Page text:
The GPI results for the US show that between 1971-994 US GDP per person grew by 44% while GPI per person fell by 43% (in inflated adjusted dollars). The evidence confirms our intuition that the quality of our lives has declined yet the economy continues its exponential sonic boom. A preliminary GPI for Canada shows that between 1971-1994 Canada's GDP per capita rose 56% while GPI per capita only rose 12%. While more encouraging than the US GPI, Canada still shows a significant lag between traditional economic growth and genuine progress. The GPI provides indicators of the existence of icebergs, tracks their size and location, and helps us to assess their potential impact.

Peter Eliades in May 4, 1998 edition of Barron's writes ("Danger: Bear May be Crossing") that his barometric analysis of the current market suggests that an unusual pattern or iceberg has emerged that may forewarn an impending protracted and serious bear market.

His analysis shows that ending April 6, 1998 a 21-day churning pattern occurred, where churning is described by a narrow range of advance/decline ratio of .592 of the Big Board issues. The lowest advance/decline ratios (less than .733) in history (1926-1998) occurred only 5 times in history: July 19, 1929, December 8, 1961, January 25, 1966, October 6, 1968, and December 6, 1972. These incidents were then followed by subsequent market declines of -89.5% (1929), -29.1% (1961), -26.5% (1966), -36.9% (1968), and -46.5% (1972). This sign of the iceberg Bear, Eliades suggest usually precedes the final market high. If the past repeats itself the Dow's final high close for the current 1998 cycle should be 9182. On April 2 the DJIA closed at 9184.94. Eliades writes "If the Dow is making new highs beyond the end of May, then the power of the April signal will have dissipated. In that case, I'd then look for another Sign of the Bear to possibly emerge prior to a July or early August top." Icebergs are in the water awaiting our great ship.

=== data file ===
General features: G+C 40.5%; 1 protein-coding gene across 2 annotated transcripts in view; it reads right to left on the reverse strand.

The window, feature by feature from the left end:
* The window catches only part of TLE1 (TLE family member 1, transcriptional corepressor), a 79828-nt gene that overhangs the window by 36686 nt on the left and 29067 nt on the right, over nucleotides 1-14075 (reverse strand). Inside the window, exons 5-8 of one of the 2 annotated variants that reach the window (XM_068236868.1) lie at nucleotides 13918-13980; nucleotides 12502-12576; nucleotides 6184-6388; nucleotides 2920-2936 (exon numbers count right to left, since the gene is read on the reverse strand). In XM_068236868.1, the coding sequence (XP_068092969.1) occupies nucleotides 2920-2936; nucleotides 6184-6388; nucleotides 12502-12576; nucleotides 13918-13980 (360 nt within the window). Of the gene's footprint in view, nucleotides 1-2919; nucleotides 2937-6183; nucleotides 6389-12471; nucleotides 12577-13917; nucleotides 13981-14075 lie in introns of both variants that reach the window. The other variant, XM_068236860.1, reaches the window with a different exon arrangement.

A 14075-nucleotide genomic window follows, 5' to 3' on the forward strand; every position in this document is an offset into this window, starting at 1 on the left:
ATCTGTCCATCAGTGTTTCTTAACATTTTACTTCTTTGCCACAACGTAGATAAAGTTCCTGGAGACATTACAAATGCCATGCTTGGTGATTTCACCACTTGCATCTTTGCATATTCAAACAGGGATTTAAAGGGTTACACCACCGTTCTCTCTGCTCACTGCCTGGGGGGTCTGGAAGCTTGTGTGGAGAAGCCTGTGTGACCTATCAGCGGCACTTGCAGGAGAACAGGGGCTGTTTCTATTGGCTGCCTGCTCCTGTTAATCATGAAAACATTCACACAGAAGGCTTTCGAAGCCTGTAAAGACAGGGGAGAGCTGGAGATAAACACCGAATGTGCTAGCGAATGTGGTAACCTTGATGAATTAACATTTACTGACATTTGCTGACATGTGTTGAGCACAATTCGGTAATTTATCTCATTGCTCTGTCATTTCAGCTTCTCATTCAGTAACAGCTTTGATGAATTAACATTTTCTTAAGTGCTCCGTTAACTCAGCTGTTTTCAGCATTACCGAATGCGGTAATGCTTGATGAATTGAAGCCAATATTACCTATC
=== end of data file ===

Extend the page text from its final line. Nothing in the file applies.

Meanwhile, our current measures of stock markets and economies continue to defy the laws of physics, gravity, and nature largely because they ignore the real impacts of resource scarcity and environmental degradation. As we continue our journey on prosperity vessels, we must honestly ask ourselves whether we need new instruments and indicators of genuine progress and quality of life. When we come to the end of our own lives and growth curve, will we measure our journey in qualitative terms or in terms of how much and how many goods and services we consumed?

The first use of gold as money occurred around 700 B.C., when Lydian merchants (western Turkey) produced the first coins